You know that feeling when you finish a book and you’re desperately wanting more? The questions in this Reader’s Guide will continue your reading journey — and start a lively book club discussion!

Pilgrim’s Wilderness is the riveting true story of a modern-day homesteading family in the deepest reaches of the Alaskan wilderness – and of the chilling secrets of its maniacal, spellbinding patriarch.

Veteran Alaska journalist Tom Kizzia unfolds the remarkable, at times harrowing, story of a charismatic spinner of American myths who was not what he seemed, the townspeople caught in his thrall, and the family he brought to the brink of ruin.

Part diary. Part therapy. Completely hilarious.

It all started when busy father Greg Pembroke posted a few pictures online of his three-year-old son, mid-tantrum, alongside the reason his son was crying: He had broken his bit of cheese in half.

In Reasons My Kid is Crying, Greg collects together photos sent from parents around the world, documenting the many, completely logical reasons why small children cry.

Why can’t you write your memoir as a novel?

“My mother has asked me this regarding my memoir about my sexy single girl travel adventures two or three dozen times,” admits Kristin Newman, author of What I Was Doing While You Were Breeding, “hoping to protect the innocent (herself, my fiancé, Russian and Brazilian and Israeli and Australian bartenders).”

“And it’s a seductive idea, this notion of hiding in fiction. I’m terrified of publishing what is a more entertaining version of my diary. But despite the warm blanket that pretending to fictionalize one’s life presents, I just can’t do it.”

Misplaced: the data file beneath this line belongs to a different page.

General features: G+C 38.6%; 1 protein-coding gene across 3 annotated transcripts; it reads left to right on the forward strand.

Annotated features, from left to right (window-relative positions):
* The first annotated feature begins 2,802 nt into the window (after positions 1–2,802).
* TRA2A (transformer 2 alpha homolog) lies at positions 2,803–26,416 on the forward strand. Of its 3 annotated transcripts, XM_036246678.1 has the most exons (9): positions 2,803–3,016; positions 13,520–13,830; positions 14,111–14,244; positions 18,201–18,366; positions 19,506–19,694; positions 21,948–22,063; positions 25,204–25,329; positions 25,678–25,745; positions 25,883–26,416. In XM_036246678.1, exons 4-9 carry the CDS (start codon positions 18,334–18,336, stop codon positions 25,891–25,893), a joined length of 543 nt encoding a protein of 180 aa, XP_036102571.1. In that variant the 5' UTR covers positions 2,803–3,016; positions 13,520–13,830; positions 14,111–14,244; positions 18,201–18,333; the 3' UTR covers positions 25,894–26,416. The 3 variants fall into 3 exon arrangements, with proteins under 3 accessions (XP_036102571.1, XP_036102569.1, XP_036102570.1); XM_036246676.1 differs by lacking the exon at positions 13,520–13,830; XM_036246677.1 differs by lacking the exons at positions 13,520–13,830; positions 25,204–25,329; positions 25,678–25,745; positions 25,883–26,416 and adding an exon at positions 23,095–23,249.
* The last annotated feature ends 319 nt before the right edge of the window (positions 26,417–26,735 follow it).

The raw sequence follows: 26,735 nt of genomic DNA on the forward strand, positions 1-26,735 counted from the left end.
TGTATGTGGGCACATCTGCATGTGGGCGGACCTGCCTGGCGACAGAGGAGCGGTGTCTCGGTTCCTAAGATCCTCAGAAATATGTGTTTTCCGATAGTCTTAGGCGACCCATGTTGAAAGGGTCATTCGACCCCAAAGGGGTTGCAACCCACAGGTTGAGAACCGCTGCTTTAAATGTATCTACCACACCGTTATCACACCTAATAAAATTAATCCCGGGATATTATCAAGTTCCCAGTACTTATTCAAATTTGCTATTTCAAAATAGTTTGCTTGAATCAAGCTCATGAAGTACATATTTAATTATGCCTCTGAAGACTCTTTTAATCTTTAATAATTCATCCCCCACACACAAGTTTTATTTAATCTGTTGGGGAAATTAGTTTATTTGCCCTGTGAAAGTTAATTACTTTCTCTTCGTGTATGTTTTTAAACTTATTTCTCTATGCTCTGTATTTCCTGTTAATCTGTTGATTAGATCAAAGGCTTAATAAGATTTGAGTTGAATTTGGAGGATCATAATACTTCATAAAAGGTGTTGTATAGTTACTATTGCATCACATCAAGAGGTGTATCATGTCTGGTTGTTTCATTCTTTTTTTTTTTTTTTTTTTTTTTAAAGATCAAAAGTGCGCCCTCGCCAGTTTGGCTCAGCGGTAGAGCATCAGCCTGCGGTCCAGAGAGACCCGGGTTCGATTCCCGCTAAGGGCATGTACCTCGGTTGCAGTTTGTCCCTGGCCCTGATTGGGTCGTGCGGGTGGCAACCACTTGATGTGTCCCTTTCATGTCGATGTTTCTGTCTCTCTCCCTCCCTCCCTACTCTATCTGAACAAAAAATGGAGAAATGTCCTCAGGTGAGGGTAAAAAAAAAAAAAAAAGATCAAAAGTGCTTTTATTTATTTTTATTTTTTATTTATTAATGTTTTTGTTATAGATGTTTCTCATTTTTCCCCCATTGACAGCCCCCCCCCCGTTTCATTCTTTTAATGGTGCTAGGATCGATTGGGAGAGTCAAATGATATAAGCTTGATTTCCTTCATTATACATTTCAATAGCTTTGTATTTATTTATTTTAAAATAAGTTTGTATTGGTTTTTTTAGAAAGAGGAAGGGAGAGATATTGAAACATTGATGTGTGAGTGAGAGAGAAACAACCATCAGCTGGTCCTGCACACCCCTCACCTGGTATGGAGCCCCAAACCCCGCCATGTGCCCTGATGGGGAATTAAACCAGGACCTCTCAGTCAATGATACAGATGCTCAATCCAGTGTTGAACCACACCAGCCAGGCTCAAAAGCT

This is our biggest Box o’ Books giveaway yet! Twenty-five bestselling novels, memoirs, and narratives that will keep you reading into summer.

We’re thrilled to partner with Random House Reader’s Circle to bring you a Box o’ Books with something for everyone! Blockbuster bestsellers like Into Thin Air, The Horse Whisperer and Seabiscuit. Book club favorites like Olive Kitteredge, The Guernsey Literary and Potato Peel Pie Society, Reading Lolita in Tehran, and Hotel on the Corner of Bitter and Sweet. And many more!

My love for dieting is a recent realization.

“It turns out I have a passion for trying out new eating plans and exercises,” writes Mindy Kaling, Emmy-nominated writer and actress and author of Is Everyone Hanging Out Without Me?.

“Dukan, South Beach, French Women Don’t Get Fat, Cavemen Don’t Get Fat, Single-Celled Organisms Don’t Get Fat, Skinny Bitch, Skinny Wretch—after a while on one regimen, I get bored and want to try a new one. It’s only a matter of time before the Jane Austen Diet comes out, and I’m really looking forward to spending a spring adhering to that one.”

It is an easy cliché to criticize violence as a part of our collective storytelling—but that is a gross over-simplification.

“I believe that there are two types of violence we encounter as readers, as audience members,” says Cynthia Bond, author of Ruby.

“One exists for the purpose of moving the plot of the story along, to direct the audience to the next highlighted point. The second type of violence is a kind of documentation. It comes with the belief that some stories cannot be told without walking through a doorway, without witnessing the horror, without breathing in the pain.”